The Vengeance Of Fu Manchu (1967)

Director: Jeremy Summers
Starring: Christopher Lee, Douglas Wilmer, Tsai Chin, Horst Frank, Noel Trevarthen, Tony Ferrer, Maria Rohm, Howard Marion-Crawford, Peter Carsten, Wolfgang Kieling, Susanne Roquette
Music: Malcolm Lockyer
Songs: ‘The Real Me’ and ‘Where Are the Men’ sung by Samantha Jones (Lyrics by Don Black)
Based on characters created by Sax Rohmer

The Vengeance Of Fu Manchu is not a spy film, but it does feature an evil mastermind attempting to take over the world. There’s also a nice subplot about the birth of ‘Interpol’. This is the third in the Harry Alan Towers produced, Fu Manchu series. With each installment, the quality of the series dropped considerably and the film has some long protracted moments where not too much happens.

Douglas Wilmer once again plays Fu Manchu’s Nemesis Nayland Smith, which he did previously in The Brides Of Fu Manchu. Wilmer is adequate in the role, displaying a squared jawed heroic countenance, but he doesn’t have the screen presence of Nigel Greene who played the character in the first film.

Of course, you can’t talk about a Fu Manchu film without talking about horror icon, Christopher Lee. By this film in the series Lee looks quite bored by the role. He isn’t given too much to say. He simply has to glower and nod his his head and his evil minions do the work for him. I guess it is in keeping with the character, but it isn’t particularly a stretch for Lee.

The film begins in the Quang-Su Provence in Northern China, and along a winding mountain track a small caravan of men make there way to a hidden fortress. Riding in comfort in two carriages, carried by their evil minions are the most evil man on earth, Fu Manchu and his equally vicious daughter Lin Tang (Tsai Chin).

Once at the fortress, Fu Manchu has all the paths and roadways dynamited, cutting off the outside world, so he can formulate his his attempt to take over the world in relative peace.

In London, Commissioner Nayland Smith of Scotland yard is planning a trip to Paris. He is meeting with other Police Chiefs in order to set up a new organisation designed to battle International Crime. This new organisation is to be called ‘Interpol’. At this meeting is a young FBI agent, Mark Weston (Noel Trevarthen). He reports that the crime gangs of America have selected a man named Rudolph Moss (Horst Frank) to be their new ambassador and seek out a new ‘Head’ of global crime. You’ve got to remember here, that everybody thinks that Fu Manchu is still dead. he died at the end of the last film. So the FBI and Interpol don’t know who this new ‘Head’ will be. Of course, we viewers know it is going to be Fu.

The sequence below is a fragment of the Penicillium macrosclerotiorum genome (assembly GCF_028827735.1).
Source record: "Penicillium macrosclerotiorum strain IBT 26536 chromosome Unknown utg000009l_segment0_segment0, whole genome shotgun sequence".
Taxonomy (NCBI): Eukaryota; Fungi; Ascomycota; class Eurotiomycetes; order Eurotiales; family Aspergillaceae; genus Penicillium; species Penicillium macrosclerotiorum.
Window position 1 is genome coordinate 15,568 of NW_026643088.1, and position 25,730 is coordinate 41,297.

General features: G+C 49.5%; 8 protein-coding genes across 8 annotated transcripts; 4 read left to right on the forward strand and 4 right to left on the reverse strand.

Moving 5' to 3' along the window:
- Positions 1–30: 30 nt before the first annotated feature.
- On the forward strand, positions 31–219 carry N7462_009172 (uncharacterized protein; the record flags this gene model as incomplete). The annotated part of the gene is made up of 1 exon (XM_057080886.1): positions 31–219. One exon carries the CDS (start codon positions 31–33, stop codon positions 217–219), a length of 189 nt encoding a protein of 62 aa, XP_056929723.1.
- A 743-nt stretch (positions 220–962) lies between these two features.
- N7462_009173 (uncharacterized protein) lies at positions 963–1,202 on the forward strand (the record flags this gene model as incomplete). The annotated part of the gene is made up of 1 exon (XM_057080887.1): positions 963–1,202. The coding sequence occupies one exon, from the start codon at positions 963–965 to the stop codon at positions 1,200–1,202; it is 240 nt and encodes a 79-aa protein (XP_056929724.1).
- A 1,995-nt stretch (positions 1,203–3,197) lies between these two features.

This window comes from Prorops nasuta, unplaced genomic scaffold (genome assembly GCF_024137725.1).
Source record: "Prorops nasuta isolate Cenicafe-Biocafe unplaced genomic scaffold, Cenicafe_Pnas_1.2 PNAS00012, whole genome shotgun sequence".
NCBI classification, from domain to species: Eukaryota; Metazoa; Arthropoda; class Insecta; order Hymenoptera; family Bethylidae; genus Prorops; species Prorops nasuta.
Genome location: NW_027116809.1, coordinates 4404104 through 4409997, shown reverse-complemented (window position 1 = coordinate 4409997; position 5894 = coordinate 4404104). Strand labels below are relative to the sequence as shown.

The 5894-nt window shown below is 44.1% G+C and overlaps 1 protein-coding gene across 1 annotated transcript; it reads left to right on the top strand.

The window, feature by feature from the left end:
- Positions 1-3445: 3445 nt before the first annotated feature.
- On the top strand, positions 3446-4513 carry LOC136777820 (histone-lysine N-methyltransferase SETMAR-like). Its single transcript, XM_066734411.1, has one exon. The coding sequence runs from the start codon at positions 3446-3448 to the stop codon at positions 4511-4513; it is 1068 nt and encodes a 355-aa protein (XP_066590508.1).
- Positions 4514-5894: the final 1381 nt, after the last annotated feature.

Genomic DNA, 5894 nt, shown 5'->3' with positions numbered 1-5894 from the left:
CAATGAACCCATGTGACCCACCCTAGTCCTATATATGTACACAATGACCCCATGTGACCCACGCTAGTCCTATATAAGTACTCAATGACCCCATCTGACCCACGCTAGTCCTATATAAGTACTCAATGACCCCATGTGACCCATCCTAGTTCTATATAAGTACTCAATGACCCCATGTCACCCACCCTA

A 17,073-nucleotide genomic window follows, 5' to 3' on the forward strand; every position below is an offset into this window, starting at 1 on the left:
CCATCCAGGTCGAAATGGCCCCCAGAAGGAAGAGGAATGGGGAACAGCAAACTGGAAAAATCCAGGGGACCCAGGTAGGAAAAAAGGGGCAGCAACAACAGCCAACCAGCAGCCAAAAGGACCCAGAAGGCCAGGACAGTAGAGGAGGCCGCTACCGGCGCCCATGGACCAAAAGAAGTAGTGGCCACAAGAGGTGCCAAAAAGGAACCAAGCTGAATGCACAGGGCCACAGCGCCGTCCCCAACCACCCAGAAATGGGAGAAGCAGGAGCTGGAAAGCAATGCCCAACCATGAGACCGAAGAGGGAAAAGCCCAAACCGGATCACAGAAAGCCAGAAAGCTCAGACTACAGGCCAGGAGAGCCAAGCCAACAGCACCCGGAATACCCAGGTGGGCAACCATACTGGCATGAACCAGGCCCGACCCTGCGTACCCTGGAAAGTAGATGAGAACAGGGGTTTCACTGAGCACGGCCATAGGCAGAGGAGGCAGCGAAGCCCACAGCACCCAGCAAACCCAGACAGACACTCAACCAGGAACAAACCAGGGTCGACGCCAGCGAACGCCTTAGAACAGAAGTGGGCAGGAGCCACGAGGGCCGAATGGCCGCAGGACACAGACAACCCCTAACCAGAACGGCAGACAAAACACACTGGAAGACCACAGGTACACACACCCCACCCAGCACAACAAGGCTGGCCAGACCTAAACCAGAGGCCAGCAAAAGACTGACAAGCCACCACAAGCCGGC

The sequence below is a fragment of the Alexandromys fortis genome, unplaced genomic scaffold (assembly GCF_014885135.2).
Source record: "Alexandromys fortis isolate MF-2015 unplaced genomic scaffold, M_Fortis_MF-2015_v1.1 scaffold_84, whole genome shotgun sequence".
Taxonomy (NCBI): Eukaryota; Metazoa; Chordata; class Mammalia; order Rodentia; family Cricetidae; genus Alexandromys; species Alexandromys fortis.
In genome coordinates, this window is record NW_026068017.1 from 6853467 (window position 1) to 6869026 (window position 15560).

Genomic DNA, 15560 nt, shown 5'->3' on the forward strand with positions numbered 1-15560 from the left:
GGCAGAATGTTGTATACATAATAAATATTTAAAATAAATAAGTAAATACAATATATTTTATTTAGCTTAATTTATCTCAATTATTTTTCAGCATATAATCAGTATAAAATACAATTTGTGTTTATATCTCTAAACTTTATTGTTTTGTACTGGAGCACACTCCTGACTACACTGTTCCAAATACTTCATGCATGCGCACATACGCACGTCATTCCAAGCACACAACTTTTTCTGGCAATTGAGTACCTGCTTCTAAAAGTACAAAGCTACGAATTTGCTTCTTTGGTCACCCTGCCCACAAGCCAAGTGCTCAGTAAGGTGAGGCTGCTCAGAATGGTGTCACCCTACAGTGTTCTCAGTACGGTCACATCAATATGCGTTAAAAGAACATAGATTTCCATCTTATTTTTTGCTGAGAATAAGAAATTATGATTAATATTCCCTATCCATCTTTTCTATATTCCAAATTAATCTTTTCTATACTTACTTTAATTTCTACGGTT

Meanwhile back in China, Fu Manchu is putting his latest plan into operation. Firstly he kidnaps Dr. Lieberson (Wolfgang Kieling) and his daughter, Maria (Susanne Roquette) from a nearby village. Lieberson initially refuses to work for Fu Manchu, so his daughter is tortured. Soon after the Doctor relents. The Doctor’s mission is to transform one of Fu Manchu’s Asian minions into a Caucasian likeness of Nayland Smith. And Fu instructs that this must be done in forty-eight hours. I think a modern day plastic surgeon would have trouble completing that task, let alone a Doctor in a remote village in Northern China. But who knows, maybe the Doctor is really a ‘Super Doctor’ who really believes in doing humanitarian work, rather than living at the cutting edge of medical science. I know, it’s silly of me to pick on the medical and scientific plot devices in a Fu manchu film. But I cannot help it. Regardless, the Doctor, fearing for his daughter’s life, agrees to transform Fu Manchu’s mindless killer into Nayland Smith.

Interpol are busy tracking down Rudolph Moss. It seems he was bound for Shanghai on a ship called the Orient Star. Interpol wires Inspector Ramos (Tony Ferrer) of the Shanghai police Department. Ramos intercepts the ship but he is too late. Moss has alreadt disembarked and his heading across country to meet Fu Manchu.

Meanwhile, Nayland Smith and his close friend, Dr. Petrie (Howard Marion-Crawford) are off on holiday in Ireland. On a rural track, their car runs out of petrol. luckily a car comes along and Petrie hitches a lift into the nearlest village to fill up a can of fuel. By the time Petrie returns, Nayland Smith has been kidnapped and Doctor lieberson’s psycotic double has been put in his place. The real Nayland Smith is bound and gaged and sealed in a wooden crate bound for Shanghai.

I don’t rate this entry in the Fu Manchu series very highly, but it does have a few points of interest. Firstly, this film was a co-production with Hong Kong’s Shaw Studios, which means it has a slightly different flavour to the other entries in the series. It also stars Tony Ferrer, who plays Inspector Ramos. Ferrer was a big star in the Philippines. One of his higher profile series were the Tony Falcon films made in the 60’s, 70’s and 80’s.

In the end though, despite the International intervention in the series, this film is a step down from previous films, and it really should have been the end of the series. But the series kicked on for another two films, each with a diminishing budget, and helmed by Jess Franco. But that’s another story.

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